SHARJAH 28 June 2017: Signalling a ground-breaking achievement for the UAE and the Arab world, Sharjah has been crowned with the prestigious ‘World Book Capital’ title for 2019 by the United Nations Educational, Scientific and Cultural Organisation (Unesco).
The honour is a recognition of the emirate’s pioneering role in supporting and expanding the local and regional publishing industries, promoting reading to become an intrinsic cultural practice, as well as embracing intercultural, knowledge-based dialogue, said Wam.
The accolade is an important addition to Sharjah’s existing portfolio of milestones like, the 1998 Capital of Arab Culture, Capital of Islamic Culture in 2014, and Capital of Arab Tourism in 2015. The emirate is the first in the GCC and third in the Arab world and Middle East, to have received this recognition.
An international committee of Unesco experts reached the decision at a meeting held at the Headquarters of the International Federation of Library Associations, IFLA, at La Haye, in the Netherlands. Sharjah has been chosen for the quality of its literary and cultural activities, and for its unfailing efforts to make books accessible to the entire population of the nation.
Sharjah is the 19th city to become World Book Capital. It is preceded by Conakry in 2017 and Athens in 2018.
Sheikha Bodour bint Sultan Al Qasimi, President of the Emirates Publishers Association and Head of Sharjah’s World Book Capital Organising Committee, said, “We are so proud to have been recognised on a global scale for literary excellence, and having our name being put on the same platform with some of the world’s frontrunners in the world of books and reading.”
“This signals a fruition of the momentous project that was established four decades ago by the vision of H.H. Dr. Sheikh Sultan bin Mohammed Al Qasimi, Supreme Council Member and Ruler of Sharjah. His Highness has led efforts of both institutions and individuals working to shape the emirate’s cultural identity with knowledge and books. It is his strong belief in intercultural dialogue as a means to advance local communities that has led to the establishment of a tolerant, culture-loving society in Sharjah,” she added.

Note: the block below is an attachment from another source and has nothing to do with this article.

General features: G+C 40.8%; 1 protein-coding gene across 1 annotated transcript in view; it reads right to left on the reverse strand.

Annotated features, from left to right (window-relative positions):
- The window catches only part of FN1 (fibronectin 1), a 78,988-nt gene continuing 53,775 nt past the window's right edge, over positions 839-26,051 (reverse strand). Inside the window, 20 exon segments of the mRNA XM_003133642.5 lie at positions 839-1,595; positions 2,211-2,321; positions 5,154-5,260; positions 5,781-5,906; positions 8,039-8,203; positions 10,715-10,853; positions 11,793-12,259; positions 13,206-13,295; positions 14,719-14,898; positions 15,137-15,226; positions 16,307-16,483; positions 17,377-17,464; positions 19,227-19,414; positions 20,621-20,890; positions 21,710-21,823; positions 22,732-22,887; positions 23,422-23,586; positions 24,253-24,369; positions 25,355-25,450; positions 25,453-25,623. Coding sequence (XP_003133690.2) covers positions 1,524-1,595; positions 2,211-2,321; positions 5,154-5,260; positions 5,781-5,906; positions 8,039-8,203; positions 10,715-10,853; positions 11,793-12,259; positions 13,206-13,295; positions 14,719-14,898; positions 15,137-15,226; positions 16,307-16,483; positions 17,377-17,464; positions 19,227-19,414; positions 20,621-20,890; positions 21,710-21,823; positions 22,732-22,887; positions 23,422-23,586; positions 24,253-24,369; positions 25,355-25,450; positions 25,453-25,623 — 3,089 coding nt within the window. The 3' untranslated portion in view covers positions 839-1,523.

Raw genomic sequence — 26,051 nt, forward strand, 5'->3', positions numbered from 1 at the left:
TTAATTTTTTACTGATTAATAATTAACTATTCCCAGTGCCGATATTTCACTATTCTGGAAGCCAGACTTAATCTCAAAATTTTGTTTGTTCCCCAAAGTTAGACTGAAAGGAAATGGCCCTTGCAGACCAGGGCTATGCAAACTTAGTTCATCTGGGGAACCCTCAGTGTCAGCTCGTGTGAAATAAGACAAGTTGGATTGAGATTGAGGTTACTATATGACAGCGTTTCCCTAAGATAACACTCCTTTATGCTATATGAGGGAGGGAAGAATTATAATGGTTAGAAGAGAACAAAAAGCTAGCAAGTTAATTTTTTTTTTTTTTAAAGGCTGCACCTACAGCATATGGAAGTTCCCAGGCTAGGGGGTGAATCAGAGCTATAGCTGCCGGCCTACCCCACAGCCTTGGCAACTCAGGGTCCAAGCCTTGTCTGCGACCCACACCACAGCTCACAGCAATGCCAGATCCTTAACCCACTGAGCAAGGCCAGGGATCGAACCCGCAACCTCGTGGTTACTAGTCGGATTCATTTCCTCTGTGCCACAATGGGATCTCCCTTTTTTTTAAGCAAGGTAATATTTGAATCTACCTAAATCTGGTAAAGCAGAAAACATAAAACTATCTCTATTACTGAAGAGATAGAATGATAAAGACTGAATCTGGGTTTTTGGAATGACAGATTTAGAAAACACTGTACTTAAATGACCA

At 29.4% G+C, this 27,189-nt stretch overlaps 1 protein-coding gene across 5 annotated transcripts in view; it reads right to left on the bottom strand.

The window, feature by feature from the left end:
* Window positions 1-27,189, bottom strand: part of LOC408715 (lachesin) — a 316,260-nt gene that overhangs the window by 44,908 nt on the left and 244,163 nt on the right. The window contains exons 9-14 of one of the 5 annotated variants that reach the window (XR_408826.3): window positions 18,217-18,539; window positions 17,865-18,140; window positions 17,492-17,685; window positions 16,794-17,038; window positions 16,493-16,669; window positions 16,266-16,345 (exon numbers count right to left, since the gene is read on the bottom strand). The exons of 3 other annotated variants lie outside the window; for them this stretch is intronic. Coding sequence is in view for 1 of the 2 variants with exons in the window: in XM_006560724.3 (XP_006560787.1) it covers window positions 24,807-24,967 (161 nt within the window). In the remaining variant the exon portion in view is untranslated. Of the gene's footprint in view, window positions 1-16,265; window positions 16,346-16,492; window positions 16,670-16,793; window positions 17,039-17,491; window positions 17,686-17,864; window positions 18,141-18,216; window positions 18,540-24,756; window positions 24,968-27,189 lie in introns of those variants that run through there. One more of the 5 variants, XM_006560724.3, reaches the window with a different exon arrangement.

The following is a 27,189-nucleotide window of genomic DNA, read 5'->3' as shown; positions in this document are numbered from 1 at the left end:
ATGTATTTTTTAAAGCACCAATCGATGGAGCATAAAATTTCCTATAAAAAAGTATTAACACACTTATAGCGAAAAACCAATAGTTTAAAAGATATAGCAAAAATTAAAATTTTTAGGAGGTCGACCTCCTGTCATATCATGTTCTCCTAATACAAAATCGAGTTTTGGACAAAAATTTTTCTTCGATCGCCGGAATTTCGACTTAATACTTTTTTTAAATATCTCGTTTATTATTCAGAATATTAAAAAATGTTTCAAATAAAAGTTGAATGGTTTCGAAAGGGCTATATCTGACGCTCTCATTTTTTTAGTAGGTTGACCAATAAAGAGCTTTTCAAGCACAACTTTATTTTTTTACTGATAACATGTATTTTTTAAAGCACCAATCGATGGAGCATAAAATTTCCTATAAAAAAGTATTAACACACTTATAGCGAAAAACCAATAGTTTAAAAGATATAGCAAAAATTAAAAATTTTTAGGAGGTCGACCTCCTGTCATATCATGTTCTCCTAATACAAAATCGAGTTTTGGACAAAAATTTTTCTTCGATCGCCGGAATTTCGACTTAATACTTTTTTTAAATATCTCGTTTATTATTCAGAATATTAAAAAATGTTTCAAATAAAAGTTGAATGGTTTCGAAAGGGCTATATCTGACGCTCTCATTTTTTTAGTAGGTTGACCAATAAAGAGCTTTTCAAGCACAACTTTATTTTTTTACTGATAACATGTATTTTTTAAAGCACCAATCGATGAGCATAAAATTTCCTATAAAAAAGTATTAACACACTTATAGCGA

Sharjah’s annual cultural calendar is packed with programmes and activities. It hosts more than 1,500 publishers from across the world at the Sharjah International Book Fair, SIBF.
Another premier cultural event is the Sharjah Children’s Reading Festival, SCRF, dedicated to fostering a love of reading and knowledge among children through innovative and interactive methods. The festival features celebrated international authors, more than 2,000 events and attracts over 300,000 visitors annually.
Sharjah has also launched crucial initiatives and pilot projects to achieve its vision to promote maximum community involvement in reading. Knowledge without Borders, KwB, is one such example, which has established free home libraries for 42,000 Emirati families last year.
Sheikha Bodour launched the ‘Kitabi Al Awal’, My First Book, initiative, which aims to develop a love for books and stories among new-borns. Under the initiative 5,000 book hampers were gifted to expectant mothers across more than 60 healthcare centres and medical clinics in the UAE.
Sharjah has also adopted a proactive strategic vision to develop and galvanise the publishing sector in the region, an approach that was reflected in the establishment of Sharjah Publishing City, SPC, to solidify the emirate’s stature as a global hub for stakeholders and professionals looking to expand into the fast-growing Middle Eastern publishing and printing markets. SPC’s strategy places special focus on supporting writers, translators, illustrators, literary agents and copyrights professionals, especially in view of the rapid technological advancements in the global publishing industry.
Special attention is afforded to public libraries in the emirate with regular content and knowledge updates, enabling the community at large to access the latest and most important publications, and reference materials for researchers in the emirate and beyond.
Sharjah was the first emirate in the UAE to establish a formal school and public library. It was also the first emirate to house many cultural institutions like the Emirates Publishers Association, the Emirates Writers Union and the UAE Board on Books for Young People, UAEBBY, all targeted to support the book publishing industry.
Since 2001, Unesco has been selecting a World Book Capital every year on the grounds of certain criteria, where the title is awarded to the city, which shows continued excellence in charting a cultural programme of activities throughout the year to promote reading and books focusing on grassroots community involvement. The criteria include the breadth and impact of cultural programmes, and quality of events tailored by countries to promote books and reading.
Sharjah was chosen owing to the quality and diversity of its yearlong cultural programme, which stood out among the other entries competing for the 2019 title. Designated as the Unesco World Book Capital 2019, Sharjah will be rolling out a wide range of activities and events over the year. Specialised committees will be formed to organise and supervise these events.
By Angel Chan